Linux for Beginners: The Bat Command is the Cooler Cousin of the Cat Command


As you embark on your Linux journey, mastering essential commands is akin to wielding a magic wand. Among these, the bat command stands out—a versatile tool that elevates your file-viewing experience. In this blog post, tailored for Linux beginners, we’ll delve into the intricacies of the bat command. Buckle up, fellow penguin enthusiasts, as we explore syntax highlighting, line numbering, and more!

What Is the bat Command?

Think of bat as the suave cousin of the traditional cat command. While cat gets the job done, bat adds a dash of elegance. Here’s the lowdown:

Syntax Highlighting and Beyond

The bat command isn’t just about displaying file contents—it’s about doing it with flair. Syntax highlighting? Check. Line numbers? Double-check. Graphical non-printing characters? Absolutely! Whether you’re peeking into code files or sifting through prose, bat makes it a visual feast.

Git Integration

But wait, there’s more! bat cozies up to Git like a seasoned matchmaker. It annotates modified lines in Git-tracked files, making version control a breeze. You can even time-travel (sort of) by viewing past file versions. Impressive, right?

How Does bat Differ from cat?

Let’s compare our contenders:

  1. cat: The classic workhorse. It displays file contents, no frills attached.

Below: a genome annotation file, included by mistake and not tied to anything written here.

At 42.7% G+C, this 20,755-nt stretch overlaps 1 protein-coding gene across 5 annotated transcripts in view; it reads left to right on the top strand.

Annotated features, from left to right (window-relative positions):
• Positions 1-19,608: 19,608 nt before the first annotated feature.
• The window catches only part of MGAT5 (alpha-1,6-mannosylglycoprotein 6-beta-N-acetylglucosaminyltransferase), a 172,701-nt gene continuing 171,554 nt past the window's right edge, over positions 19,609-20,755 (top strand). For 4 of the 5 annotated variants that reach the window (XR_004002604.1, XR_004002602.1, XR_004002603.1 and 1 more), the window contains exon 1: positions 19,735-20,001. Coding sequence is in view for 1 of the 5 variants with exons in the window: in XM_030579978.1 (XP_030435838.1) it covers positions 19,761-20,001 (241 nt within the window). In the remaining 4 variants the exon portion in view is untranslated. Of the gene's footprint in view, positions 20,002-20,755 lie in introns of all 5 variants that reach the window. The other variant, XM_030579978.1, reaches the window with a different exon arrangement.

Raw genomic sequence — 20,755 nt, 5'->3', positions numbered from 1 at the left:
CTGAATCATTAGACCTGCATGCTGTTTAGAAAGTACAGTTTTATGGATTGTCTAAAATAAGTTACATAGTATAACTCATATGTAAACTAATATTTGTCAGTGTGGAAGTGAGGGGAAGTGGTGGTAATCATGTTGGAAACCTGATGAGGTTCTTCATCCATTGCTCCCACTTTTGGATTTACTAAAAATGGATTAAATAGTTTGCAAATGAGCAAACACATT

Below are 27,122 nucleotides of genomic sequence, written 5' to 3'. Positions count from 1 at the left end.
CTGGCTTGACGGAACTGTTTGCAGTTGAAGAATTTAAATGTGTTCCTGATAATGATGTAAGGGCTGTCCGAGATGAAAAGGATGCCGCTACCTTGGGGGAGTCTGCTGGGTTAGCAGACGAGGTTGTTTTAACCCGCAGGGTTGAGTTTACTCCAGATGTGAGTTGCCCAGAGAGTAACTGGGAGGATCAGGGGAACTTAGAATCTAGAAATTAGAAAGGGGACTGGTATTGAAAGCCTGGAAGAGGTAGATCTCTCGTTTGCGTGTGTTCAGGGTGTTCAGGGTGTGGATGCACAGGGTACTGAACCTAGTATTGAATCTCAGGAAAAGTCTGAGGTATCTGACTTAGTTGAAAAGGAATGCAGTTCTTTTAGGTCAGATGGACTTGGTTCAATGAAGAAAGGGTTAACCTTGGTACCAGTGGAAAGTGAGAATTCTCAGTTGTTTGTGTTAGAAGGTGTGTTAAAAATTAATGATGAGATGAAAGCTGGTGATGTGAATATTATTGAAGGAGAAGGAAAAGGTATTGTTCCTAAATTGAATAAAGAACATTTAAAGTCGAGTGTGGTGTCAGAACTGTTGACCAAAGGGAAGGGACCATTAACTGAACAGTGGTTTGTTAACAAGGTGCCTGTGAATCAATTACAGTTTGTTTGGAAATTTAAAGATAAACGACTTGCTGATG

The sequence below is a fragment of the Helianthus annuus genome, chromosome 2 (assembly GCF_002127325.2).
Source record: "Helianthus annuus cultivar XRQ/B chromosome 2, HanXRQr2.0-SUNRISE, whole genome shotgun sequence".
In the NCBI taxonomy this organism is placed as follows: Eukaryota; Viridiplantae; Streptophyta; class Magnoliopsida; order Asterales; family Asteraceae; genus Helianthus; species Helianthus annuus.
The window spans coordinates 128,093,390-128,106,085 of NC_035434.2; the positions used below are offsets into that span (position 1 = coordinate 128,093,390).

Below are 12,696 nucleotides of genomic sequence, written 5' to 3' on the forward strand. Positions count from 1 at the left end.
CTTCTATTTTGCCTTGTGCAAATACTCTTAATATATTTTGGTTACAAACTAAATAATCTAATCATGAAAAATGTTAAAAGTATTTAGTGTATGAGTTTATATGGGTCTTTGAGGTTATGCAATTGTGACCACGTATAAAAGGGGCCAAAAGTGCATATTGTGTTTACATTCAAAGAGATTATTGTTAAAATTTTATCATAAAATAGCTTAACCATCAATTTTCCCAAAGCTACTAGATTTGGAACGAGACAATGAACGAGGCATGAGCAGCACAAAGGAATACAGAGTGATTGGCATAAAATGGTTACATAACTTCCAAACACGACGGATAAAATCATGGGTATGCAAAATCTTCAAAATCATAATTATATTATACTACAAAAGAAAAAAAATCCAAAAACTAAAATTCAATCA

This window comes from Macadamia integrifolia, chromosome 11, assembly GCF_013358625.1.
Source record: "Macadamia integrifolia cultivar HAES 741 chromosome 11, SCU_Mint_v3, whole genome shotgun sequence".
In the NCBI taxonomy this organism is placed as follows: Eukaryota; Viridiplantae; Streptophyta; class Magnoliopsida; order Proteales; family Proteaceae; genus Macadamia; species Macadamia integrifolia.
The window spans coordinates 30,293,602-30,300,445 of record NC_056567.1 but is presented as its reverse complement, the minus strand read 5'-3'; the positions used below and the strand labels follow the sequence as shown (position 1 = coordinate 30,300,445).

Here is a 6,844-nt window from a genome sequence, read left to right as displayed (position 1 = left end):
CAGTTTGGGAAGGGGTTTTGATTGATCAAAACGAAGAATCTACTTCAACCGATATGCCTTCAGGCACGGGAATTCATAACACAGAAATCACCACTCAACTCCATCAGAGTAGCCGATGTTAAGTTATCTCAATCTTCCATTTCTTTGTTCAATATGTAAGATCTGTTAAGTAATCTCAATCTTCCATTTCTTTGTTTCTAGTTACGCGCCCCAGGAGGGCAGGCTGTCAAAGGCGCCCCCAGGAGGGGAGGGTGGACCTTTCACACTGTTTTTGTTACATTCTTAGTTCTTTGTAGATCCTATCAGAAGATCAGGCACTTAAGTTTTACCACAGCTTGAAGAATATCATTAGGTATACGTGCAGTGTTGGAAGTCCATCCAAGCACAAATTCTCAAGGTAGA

2. bat: The stylish sibling. Syntax highlighting, Git integration, and readability galore.

Installing bat

Fear not, installation is a breeze:

Debian and Ubuntu Users

sudo apt install bat

Note: On Debian and Ubuntu, bat goes by the name batcat. To link it, run:

mkdir -p ~/.local/bin
ln -s /usr/bin/batcat ~/.local/bin/bat

Remember to remove conflicting packages like bacula-console-qt.

Fedora Enthusiasts

sudo dnf install bat

AlmaLinux and CentOS Adventurers

  1. Install tar (if not already done):
sudo yum install tar
  1. Download the appropriate bat release and extract it.

Using bat Like a Pro

1. Display File Contents

bat myfile.txt

2. Create a New File

bat > newfile.txt

Type your content, press Ctrl + D, and voilà!

3. Git Good


See those Git annotations? Sweet!


With bat, you’re not just reading files—you’re savoring them. Syntax, Git, and elegance converge in this command. So go forth, fellow Linux explorer, and let bat be your trusty sidekick. Happy Linux-ing!

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